Employee Surveillance Technology: Are You Using It Responsibly?
As employee surveillance technology has become cheaper and easier to implement, many companies have begun to turn to the technology to keep an eye on their employees, reduce workplace theft and boost productivity. Right now, around 17 percent of companies worldwide are using the technology to monitor computer use and 22 percent are using employee-movement data to track their employees.
However, it’s not difficult for businesses to end up using workforce data unethically — or in ways that create new privacy or security risks for both employees and the businesses they work for.
Below, we’ll cover common applications of employee surveillance and how you can tell if your business is applying this technology responsibly.
How Employee Surveillance Can Go Wrong
Right now, there aren’t really laws guaranteeing employees privacy or data security rights in the workplace. This can be both positive and negative for employers. On one hand, they can have a lot of control over what kind of data they’re allowed to collect.
On the other hand, there are no regulations guiding or structuring their data collection — which makes acting ethically even more important.
There are concerns that surveillance tech can be an overreach and a violation of employee’s privacy at work — and that holding on to employee data is unethical, especially in the wake of numerous high-profile data breaches last year.
Extreme levels of surveillance can also have other knock-on effects — like increasing workplace stress, lower job satisfaction and even decreased productivity. Extreme or overbearing surveillance can also encourage employees to adjust their habits based on the technology that’s surveilling them — which can make them worse at solving problems.
Business leaders seem aware of the problem — among employers that use employee data, less than one-third feel that they’re using that data responsibly, according to research from Accenture.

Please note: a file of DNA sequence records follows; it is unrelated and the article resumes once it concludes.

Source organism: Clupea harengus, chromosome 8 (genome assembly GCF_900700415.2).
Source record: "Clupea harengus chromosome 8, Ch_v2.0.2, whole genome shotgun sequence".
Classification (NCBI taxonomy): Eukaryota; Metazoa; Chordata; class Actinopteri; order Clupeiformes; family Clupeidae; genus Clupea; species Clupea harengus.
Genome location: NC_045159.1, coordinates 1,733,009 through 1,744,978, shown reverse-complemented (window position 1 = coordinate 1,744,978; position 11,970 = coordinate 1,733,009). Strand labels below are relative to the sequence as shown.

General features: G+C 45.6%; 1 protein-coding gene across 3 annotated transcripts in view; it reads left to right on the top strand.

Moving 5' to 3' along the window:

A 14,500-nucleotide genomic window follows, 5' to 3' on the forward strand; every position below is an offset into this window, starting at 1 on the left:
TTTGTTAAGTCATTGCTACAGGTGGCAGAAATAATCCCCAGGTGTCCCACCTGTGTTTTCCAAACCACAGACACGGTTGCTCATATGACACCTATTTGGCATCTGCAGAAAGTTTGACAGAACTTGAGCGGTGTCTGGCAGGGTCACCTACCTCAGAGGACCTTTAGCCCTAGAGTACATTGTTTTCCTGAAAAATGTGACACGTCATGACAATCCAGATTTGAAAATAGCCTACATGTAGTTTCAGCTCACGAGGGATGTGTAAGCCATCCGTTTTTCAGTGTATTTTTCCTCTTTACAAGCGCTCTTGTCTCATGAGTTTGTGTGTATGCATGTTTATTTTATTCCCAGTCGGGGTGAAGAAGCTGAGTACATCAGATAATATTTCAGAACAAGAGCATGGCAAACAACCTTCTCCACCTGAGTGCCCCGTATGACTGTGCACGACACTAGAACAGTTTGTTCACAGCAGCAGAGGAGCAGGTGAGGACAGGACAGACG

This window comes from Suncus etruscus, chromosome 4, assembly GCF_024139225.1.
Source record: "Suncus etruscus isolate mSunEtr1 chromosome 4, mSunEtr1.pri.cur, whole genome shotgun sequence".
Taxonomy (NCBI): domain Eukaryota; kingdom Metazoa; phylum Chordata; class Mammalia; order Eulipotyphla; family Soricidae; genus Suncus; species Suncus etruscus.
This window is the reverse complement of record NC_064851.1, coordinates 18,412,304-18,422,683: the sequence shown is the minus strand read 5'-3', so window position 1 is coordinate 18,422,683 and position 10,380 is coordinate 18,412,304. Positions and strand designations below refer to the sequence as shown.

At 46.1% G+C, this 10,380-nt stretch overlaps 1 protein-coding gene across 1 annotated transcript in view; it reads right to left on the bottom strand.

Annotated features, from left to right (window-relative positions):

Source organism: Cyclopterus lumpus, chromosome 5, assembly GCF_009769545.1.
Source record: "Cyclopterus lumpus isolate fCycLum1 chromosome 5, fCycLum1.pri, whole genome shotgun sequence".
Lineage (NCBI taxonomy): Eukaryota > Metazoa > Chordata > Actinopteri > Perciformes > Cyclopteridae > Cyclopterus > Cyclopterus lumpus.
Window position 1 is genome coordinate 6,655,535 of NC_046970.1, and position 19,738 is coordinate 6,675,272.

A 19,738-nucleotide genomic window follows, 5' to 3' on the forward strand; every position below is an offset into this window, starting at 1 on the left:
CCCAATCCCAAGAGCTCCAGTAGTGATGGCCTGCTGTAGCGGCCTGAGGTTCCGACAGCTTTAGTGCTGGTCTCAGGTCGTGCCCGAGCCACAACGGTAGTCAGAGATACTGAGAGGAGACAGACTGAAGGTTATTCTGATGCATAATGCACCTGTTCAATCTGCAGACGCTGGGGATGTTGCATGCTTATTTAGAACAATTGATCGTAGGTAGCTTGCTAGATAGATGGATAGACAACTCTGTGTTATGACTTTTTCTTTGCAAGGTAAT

Fortunately, there are ways that any business can improve its use of workforce data and employee surveillance tech.
Using Employee Surveillance Tech Responsibly
To start, your business should be aware of the cybersecurity concerns that data storage can pose.
Confidential or identifying employee data — information pulled from emails, calendars, social media profiles and so on — will need to be guarded just as safely as sensitive customer data. Otherwise, your business could risk exposing the data of your employees to hackers and cybercriminals.
When handling workforce data, your company should follow cybersecurity best practices — like controlling network access, limiting data stored and encrypting info.
Unless data is needed for your business’s surveillance goals your IT team probably shouldn’t be holding on to it. While advanced tech can track almost everything an employee does — including their movements, conversations and computer keystrokes — storing and analyzing that data can negatively impact trust in addition to creating potential security risks.
If for whatever reason your business does need to store employee data to meet its goals, the proper security safeguards should be in place.
It can also be good to clearly communicate the scale and scope of data collection to employees. In a recent survey of staff in UK workplaces that use employee data, more than 60 percent of workers reported fears that their data may be being misused based on data scandals at other companies.
Even if your business is using employee data responsibly, bad examples from other companies can be discouraging to employees. Keeping staff in the loop and demonstrating where data collection starts and stops can help to maintain employee-employer trust.
Keeping Employee Monitoring Responsible and Safe
The use of employee surveillance has grown significantly over the past few years as employers have looked for new ways to limit theft or damage, improve worker productivity and better monitor their staff. However, the use of technology has also raised concerns that most businesses aren’t using workforce data ethically and may not be the best stewards of the data they’re holding on to.
In general, businesses can benefit from keeping surveillance scope limited and only tracking data that are needed to improve productivity or efficiency or to fulfill the goal of their surveillance plan.
When storing data, businesses should be sure that they are doing so because it fits into their goals, rather than just because the technology allows for it. Otherwise, your business can risk damaging employee trust or exposing their data to hackers and cybercriminals.